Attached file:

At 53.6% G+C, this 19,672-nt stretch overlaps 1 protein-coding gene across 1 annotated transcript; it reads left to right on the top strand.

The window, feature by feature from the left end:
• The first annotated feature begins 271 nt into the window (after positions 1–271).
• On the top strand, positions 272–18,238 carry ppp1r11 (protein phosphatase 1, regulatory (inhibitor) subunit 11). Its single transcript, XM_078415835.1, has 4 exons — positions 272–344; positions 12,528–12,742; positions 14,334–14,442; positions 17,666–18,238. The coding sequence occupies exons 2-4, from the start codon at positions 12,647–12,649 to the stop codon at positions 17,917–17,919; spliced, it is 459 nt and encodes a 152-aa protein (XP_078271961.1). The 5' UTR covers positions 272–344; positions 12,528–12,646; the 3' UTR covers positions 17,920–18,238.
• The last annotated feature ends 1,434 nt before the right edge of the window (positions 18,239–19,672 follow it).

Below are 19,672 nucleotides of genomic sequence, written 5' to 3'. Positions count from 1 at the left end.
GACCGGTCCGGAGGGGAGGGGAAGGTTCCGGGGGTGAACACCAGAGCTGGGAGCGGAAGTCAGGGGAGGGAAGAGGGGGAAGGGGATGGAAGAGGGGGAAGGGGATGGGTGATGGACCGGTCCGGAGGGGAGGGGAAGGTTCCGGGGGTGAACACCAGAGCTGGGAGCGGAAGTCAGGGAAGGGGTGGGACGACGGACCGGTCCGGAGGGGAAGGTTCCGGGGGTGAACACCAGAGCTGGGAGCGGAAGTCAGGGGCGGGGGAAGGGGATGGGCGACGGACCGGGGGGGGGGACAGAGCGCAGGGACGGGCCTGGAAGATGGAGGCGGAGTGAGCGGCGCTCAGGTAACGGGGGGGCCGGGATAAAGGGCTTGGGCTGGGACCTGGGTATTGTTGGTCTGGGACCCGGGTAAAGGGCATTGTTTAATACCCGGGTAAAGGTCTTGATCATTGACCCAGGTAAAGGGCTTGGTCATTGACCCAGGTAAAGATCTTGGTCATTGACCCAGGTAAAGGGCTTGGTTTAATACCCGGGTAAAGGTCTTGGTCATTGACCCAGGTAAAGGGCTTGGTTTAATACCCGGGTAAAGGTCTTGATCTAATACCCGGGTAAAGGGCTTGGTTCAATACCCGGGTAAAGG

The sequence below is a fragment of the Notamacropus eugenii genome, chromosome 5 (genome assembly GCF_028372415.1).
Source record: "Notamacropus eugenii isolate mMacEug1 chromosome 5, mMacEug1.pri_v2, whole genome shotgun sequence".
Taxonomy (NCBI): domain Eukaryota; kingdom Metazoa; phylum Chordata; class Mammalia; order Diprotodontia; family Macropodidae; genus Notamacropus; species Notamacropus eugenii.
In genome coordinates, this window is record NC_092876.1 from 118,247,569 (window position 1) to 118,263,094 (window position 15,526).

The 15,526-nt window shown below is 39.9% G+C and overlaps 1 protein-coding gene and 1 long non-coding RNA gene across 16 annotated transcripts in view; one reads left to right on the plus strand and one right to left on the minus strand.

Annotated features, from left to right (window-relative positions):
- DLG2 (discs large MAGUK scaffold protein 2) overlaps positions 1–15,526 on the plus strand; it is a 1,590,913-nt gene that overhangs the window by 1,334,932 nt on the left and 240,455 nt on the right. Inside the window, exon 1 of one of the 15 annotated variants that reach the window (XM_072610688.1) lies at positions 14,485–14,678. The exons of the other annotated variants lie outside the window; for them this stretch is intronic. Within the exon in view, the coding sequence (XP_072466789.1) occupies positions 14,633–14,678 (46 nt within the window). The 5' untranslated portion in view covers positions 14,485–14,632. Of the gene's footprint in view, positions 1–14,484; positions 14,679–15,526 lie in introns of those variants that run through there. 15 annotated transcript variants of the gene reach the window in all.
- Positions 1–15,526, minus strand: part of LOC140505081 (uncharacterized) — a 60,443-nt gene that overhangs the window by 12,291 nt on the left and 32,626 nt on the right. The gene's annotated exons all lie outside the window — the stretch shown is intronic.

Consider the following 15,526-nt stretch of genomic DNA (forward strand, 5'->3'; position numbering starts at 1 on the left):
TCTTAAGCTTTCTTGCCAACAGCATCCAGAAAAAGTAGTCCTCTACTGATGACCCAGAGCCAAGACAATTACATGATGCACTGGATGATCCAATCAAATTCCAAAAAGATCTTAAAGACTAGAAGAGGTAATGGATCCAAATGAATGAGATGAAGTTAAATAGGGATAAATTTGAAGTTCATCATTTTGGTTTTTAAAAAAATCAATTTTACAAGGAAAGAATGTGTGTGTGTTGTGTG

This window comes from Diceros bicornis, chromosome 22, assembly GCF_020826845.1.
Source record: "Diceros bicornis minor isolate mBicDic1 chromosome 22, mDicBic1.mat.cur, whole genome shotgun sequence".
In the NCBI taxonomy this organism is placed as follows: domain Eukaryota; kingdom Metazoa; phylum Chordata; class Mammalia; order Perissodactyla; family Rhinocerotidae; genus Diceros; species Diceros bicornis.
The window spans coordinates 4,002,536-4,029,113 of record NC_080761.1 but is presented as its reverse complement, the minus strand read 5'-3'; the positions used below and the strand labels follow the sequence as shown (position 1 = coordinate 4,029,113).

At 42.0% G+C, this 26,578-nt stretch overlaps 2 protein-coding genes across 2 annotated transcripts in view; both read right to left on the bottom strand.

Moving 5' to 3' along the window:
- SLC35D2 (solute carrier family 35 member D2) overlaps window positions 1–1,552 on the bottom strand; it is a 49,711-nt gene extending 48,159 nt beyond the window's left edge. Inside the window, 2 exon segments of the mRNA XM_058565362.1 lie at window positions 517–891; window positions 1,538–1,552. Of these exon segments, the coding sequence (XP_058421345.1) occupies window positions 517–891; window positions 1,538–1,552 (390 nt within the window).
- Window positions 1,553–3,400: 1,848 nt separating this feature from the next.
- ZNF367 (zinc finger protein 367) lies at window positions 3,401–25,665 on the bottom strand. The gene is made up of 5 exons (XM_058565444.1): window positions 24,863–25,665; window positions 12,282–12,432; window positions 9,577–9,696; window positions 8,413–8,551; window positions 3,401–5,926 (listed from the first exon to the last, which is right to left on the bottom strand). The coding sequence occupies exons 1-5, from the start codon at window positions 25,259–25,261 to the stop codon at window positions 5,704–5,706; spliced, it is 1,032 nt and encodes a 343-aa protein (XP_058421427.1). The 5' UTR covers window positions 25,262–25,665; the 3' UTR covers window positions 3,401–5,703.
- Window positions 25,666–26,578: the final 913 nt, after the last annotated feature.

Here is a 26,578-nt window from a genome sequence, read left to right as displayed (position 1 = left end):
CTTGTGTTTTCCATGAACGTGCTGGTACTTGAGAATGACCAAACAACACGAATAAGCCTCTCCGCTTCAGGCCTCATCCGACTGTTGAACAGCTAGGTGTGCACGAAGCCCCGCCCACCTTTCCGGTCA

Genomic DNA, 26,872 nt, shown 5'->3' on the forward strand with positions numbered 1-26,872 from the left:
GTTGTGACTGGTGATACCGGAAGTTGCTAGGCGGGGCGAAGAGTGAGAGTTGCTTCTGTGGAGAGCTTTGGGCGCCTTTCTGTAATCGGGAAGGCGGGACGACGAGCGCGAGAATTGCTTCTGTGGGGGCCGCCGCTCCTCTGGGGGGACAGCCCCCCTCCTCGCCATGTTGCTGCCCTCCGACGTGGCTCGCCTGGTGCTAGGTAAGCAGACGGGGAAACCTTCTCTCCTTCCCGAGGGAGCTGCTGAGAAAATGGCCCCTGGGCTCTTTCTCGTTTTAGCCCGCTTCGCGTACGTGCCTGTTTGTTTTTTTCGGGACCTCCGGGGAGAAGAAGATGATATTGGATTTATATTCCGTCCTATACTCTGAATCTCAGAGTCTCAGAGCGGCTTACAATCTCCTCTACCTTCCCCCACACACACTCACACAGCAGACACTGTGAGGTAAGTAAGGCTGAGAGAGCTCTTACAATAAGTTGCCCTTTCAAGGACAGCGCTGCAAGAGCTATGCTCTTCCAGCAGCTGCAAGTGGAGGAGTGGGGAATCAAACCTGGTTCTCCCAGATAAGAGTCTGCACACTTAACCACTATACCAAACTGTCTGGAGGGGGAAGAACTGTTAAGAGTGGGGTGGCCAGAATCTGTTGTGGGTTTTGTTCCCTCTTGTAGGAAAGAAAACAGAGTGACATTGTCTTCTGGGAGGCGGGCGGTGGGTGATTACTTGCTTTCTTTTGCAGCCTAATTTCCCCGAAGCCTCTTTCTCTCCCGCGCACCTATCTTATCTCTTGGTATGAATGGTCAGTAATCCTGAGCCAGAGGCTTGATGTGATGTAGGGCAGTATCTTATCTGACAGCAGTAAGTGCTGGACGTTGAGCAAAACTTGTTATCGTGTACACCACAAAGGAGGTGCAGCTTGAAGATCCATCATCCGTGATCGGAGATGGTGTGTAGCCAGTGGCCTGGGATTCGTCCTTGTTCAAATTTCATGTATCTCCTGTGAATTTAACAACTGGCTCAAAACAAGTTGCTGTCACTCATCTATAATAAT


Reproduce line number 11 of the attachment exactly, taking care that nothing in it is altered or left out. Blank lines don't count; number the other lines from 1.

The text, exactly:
In genome coordinates, this window is record NC_092876.1 from 118,247,569 (window position 1) to 118,263,094 (window position 15,526).